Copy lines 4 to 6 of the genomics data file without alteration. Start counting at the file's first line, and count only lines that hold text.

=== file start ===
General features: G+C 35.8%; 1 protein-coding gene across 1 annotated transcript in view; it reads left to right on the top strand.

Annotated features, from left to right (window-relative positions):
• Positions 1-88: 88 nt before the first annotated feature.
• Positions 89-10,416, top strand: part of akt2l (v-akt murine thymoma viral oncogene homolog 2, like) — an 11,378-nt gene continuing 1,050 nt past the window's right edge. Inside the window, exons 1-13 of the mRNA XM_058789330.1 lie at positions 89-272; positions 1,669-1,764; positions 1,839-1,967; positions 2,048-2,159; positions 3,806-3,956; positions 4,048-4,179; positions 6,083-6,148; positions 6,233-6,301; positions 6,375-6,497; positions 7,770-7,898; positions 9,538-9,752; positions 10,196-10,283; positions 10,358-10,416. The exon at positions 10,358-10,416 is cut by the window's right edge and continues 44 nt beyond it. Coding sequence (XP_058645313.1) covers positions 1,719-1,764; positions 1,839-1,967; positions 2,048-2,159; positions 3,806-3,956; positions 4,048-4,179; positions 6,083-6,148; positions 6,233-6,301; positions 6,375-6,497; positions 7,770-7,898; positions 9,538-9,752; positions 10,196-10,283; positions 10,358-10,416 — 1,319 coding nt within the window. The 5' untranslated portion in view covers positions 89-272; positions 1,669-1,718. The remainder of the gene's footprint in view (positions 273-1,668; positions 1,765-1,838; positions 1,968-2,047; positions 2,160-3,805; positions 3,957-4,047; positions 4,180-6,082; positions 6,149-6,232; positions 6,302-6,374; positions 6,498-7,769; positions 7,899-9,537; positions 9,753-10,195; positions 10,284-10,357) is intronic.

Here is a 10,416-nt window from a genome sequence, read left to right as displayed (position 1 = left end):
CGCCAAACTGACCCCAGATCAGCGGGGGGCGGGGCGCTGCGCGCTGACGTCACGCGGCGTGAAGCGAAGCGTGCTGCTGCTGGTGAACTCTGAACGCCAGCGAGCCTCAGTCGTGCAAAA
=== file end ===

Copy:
• Positions 89-10,416, top strand: part of akt2l (v-akt murine thymoma viral oncogene homolog 2, like) — an 11,378-nt gene continuing 1,050 nt past the window's right edge. Inside the window, exons 1-13 of the mRNA XM_058789330.1 lie at positions 89-272; positions 1,669-1,764; positions 1,839-1,967; positions 2,048-2,159; positions 3,806-3,956; positions 4,048-4,179; positions 6,083-6,148; positions 6,233-6,301; positions 6,375-6,497; positions 7,770-7,898; positions 9,538-9,752; positions 10,196-10,283; positions 10,358-10,416. The exon at positions 10,358-10,416 is cut by the window's right edge and continues 44 nt beyond it. Coding sequence (XP_058645313.1) covers positions 1,719-1,764; positions 1,839-1,967; positions 2,048-2,159; positions 3,806-3,956; positions 4,048-4,179; positions 6,083-6,148; positions 6,233-6,301; positions 6,375-6,497; positions 7,770-7,898; positions 9,538-9,752; positions 10,196-10,283; positions 10,358-10,416 — 1,319 coding nt within the window. The 5' untranslated portion in view covers positions 89-272; positions 1,669-1,718. The remainder of the gene's footprint in view (positions 273-1,668; positions 1,765-1,838; positions 1,968-2,047; positions 2,160-3,805; positions 3,957-4,047; positions 4,180-6,082; positions 6,149-6,232; positions 6,302-6,374; positions 6,498-7,769; positions 7,899-9,537; positions 9,753-10,195; positions 10,284-10,357) is intronic.

Here is a 10,416-nt window from a genome sequence, read left to right as displayed (position 1 = left end):
CGCCAAACTGACCCCAGATCAGCGGGGGGCGGGGCGCTGCGCGCTGACGTCACGCGGCGTGAAGCGAAGCGTGCTGCTGCTGGTGAACTCTGAACGCCAGCGAGCCTCAGTCGTGCAAAA